Winter Slowdown? Not This Year

ben quiggle Oct 13, 2021

As the weather begins to cool it doesn’t appear that the fight for campsites is cooling down — instead the focus is shifting south.

Snowbird season is expected to be white hot — with or without Canadian traffic — as older snowbirds (55-plus) who traveled less last winter are back on the road. This time around though they are having to compete with even more full-time RVers for campsites.

From roadschoolers, to full-time RVers working remotely and Millennial families, there is now a breed of younger snowbirds that are looking to weather the winter months in milder climates.

Kampgrounds of America Inc. (KOA) is seeing a huge uptick in advanced reservations. By early October advanced deposits were up 107% in states that typically cater to snowbirds.

“Florida, one of the most popular destinations, is up 142%,” said Saskia Boogman, director of public relations for KOA. “We are also seeing notable growth in advanced deposits in Georgia, up 141%; New Mexico, up 139%; and Louisiana, up 131%. While (these figures) may also encompass some short-term, leisure camping, it’s safe to say that we’re anticipating a busy winter at KOA campgrounds across the Southern tier.”

Seahaven Marine RV Park in Sneads Ferry, N.C. also anticipates a busier winter season.

“Our winter reservations are strong and higher than last year,” said park co-owner Irina Yashkova.

RV parks across Texas also foresee a busier winter season.

“We do get some snowbirds who stay with us while traveling through to their destination further south. This year, our short-term traffic is up 150% and looks to continue through the end of the year,” said Paul Hancock, of We RV Champions in Tyler.

Brian Sloan, director of sales and marketing for Scottsdale, Ariz.-based Roberts Resorts, said the company is seeing a major uptick in demand for RV sites and park models at the 216-site Gold Canyon RV and Golf Resort in Gold Canyon; the 141-site Sunrise RV Resort in Apache Junction; and Pueblo El Mirage in El Mirage, with 378 sites.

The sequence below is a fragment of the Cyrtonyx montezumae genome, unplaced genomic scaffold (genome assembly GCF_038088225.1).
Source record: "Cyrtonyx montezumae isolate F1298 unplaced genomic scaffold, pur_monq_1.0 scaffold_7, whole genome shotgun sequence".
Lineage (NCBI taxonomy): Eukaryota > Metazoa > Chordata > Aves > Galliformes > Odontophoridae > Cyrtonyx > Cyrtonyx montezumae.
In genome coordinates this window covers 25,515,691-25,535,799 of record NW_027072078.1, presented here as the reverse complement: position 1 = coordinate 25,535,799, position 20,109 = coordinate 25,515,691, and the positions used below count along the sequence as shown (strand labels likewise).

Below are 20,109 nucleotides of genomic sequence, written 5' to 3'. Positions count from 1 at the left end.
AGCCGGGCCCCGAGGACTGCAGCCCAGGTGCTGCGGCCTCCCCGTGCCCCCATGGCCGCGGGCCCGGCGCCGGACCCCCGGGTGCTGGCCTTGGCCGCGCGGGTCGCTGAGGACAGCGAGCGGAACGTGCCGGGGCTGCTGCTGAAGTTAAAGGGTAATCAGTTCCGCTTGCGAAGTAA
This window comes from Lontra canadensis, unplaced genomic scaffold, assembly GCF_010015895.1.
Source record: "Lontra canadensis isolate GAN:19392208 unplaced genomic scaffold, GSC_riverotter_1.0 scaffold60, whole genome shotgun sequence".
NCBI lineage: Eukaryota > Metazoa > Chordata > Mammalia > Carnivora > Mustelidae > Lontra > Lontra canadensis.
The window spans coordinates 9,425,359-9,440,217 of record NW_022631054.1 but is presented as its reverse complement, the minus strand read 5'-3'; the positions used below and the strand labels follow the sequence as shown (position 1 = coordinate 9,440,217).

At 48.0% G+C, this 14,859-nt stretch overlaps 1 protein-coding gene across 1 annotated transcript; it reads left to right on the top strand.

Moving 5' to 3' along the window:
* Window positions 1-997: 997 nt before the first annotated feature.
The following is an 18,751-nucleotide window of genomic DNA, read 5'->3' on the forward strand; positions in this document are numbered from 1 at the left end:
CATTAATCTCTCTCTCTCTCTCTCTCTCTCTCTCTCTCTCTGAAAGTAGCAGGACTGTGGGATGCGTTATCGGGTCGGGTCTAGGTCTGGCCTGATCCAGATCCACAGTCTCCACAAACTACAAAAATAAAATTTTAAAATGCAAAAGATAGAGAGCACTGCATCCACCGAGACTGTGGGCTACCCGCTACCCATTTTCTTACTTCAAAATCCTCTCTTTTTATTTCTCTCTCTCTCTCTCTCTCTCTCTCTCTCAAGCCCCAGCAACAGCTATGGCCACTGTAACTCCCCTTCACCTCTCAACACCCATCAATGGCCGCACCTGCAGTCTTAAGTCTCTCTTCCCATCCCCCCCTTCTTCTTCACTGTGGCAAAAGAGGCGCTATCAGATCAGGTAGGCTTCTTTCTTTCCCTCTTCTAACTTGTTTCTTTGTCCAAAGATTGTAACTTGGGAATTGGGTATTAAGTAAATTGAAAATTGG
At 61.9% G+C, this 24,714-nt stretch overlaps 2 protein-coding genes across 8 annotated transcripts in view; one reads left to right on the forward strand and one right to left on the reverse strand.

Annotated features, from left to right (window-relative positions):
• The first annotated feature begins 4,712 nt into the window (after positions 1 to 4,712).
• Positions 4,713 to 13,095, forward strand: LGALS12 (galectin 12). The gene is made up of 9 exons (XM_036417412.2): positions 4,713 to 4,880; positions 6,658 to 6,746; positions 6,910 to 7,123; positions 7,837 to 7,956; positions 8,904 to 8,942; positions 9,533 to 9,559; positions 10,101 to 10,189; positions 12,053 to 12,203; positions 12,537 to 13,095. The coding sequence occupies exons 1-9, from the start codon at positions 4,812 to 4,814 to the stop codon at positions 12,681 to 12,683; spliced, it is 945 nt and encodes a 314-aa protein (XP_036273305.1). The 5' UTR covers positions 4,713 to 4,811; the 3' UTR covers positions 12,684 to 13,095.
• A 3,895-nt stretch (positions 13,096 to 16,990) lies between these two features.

“We have seen an increase of 40% of reservations this season compared to last,” Sloan said, adding, “I really believe that our guests do not want to spend another winter shoveling snow and are eager to enjoy the Arizona winter.  This also puts a lot of pressure on us, probably more than ever before, to deliver an experience that they will cherish forever and keep them coming back.”

Perhaps the biggest surprise coming out of the COVID crisis is that snowbirds are not just retirees anymore, Millennials are jumping in.

“This year, we are actually seeing the highest interest in snowbird travel among Millennials and GenZ campers who are far more likely to work during their trips than other age groups,” Boogman said. “That latest data (shows) that 36% of American Millennial campers indicate that they plan to snowbird. This is followed by GenZ, 34%, and GenX, 25%. Interestingly, only 19% of Boomer American campers plan to snowbird this year.”

If the estimated 50,000 to 100,000 RVing Canadian snowbirds are able to make the trek, this is all going to put tremendous pressure on campsite availability. Something which is already a major issue.

Jennifer Mason, owner of the Point South/I-95/Yemassee KOA Holiday, recently told me that she has had to extend her campsite booking window to 14-16 months due to the demand for sites at her park — which attracts snowbirds.

“We are telling people to book asap,” she noted, highlighting that she is already full for this winter.

So, while the northern-tier parks are wrapping up their busy year, it doesn’t appear that interest in the RVing lifestyle is dying down — it is just shifting to warmer regions.